I am still passionate about techno, I still buy a lot of good quality techno and house, but at the moment I find the edits that are being produced much more interesting than the common techno productions. In my opinion the techno scene has grown from being well produced, good quality underground music to a more easily adaptable genre with a lot of bad quality productions amongst the few good ones. So I sure understand why people are now listening to dubstep because that is a natural movement away from the techno scene. I just went into another direction. Around 2002, when everybody was playing minimal stuff, the first edits joined my collection, amongst them, Theo Parrish, who was launching his Ugly edit series. I went back to what has always been my starting point to the music scene – the disco music. Disco and edits is what I now primarily play. However, when searching for old disco music and new edits, down the road I discover a lot of soul, funk, afro, latin and northern soul records with a lot of energy. The latter I play when I have a bar job and occasionally can throw a tune in which is different to the disco music.

You have to tell us a little about your mix and the progress of making it. Did you have any special thoughts about which tracks to choose, and what equipment where you using?
In this mix to the smackcast I decided to pay tribute to what I consider to be the best of the edit genres mixed in a bag with some old, rare and classic disco tracks, some new fresh edits, some dirty house music and of course some of the Ugly edit records that, for me, started off my passion for the edit genre. I am a strictly vinyl guy, so I used 2 Technics 1210 and an Allen & Heath XONE62.

This is Mester Jakobsens second Smackcast mix as he already gave us mix number 12 under his old moniker “Bad Boy Bjarke”. He himself claims that this is his best mix ever and we find it hard to disagree so he got to be the first dj to provide a second dj mix for the podcast. Bjarke plays regular nights with Tom Collins at Culture Box and Jazzhouse plus once in a while around Copenhagen at TS, Simons and more. Please update your podcast clients now or register to download below!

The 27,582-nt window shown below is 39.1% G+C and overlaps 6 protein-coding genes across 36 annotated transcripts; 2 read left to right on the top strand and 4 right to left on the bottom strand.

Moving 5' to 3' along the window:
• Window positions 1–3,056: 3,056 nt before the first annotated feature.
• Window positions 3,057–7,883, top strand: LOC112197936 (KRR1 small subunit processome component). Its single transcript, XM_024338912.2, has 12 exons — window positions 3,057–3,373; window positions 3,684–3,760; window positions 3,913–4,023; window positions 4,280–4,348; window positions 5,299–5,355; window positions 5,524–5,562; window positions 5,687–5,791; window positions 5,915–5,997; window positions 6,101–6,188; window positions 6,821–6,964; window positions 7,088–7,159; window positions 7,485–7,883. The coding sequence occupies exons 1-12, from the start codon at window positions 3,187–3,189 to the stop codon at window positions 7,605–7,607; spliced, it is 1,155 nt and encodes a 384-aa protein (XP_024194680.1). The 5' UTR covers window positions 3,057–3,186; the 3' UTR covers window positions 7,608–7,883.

Intro: Fulgeance: Revenge of the Nerd: All City
Placebo: Balek: Compost
Disco Blaze: Come Show me the Way: African Sun
Human Egg: Feeling on my mind: RCA
Nebraska: the other side: Rush Hour
Clause Four: Original Wack-off: Modern Soul
LTJ Experience: Time Has Been Now: Irma
Life & Death: Chairman of the Board (Danny Krivit Edit): Strut
Fulgeance: Revenge of the Nerd: All City
PSKI: WCTBL: Astro Lab
Dee Edwards: Why Can’t there be love: White
Family Tree: Family Tree: Booton
Herbie Hancock: Magic Number (Todd Terje Edit): Box Edits
Curtis Mayfield: Love me Love me now: RSO
Candy Staton: When you wake up tomorrow: Warner
Bohannan: Me and the gang - Let’s start the Dance: East End
My name is Bohannan: Me and my diva: Shoes
Bob James: Spunky (Shades of who edit): Magick Edit allstars
Moodymann: Shades of Jay: KDJ
Parliament: Chocolate City Pt. 1: Detroit Beatdown Edits II
Mike Anthony: Why Can’t we live together (Rahaan Edit): Stillove4music
MARRS: Pump up the volume (Eddie C Edit): Home Taping is killing Music
Riccio: Reach Out: Super Value
Kool & the Gang: This is You, This is me (Theo Parrish Re-Edit): Ugly Edits
Funkadelic: Undisco Kidd: (Theo Parris Re-Edit): Ugly Edits
Maynard Ferguson: Paglaicci (Mike Clark Edit): White
Babe Ruth: the Mexican (Roger Sanchez Edit): Azulu
The Soul Searchers: We the People (Danny Krivit Edit): Strut
Sylvester: Over and Over: Fantasy
Tom Trago: Over and Edit: Rush Hour
Robert Hood feat Marlin Wilson: the Greatest Dancer (live @ Motor): M-Plant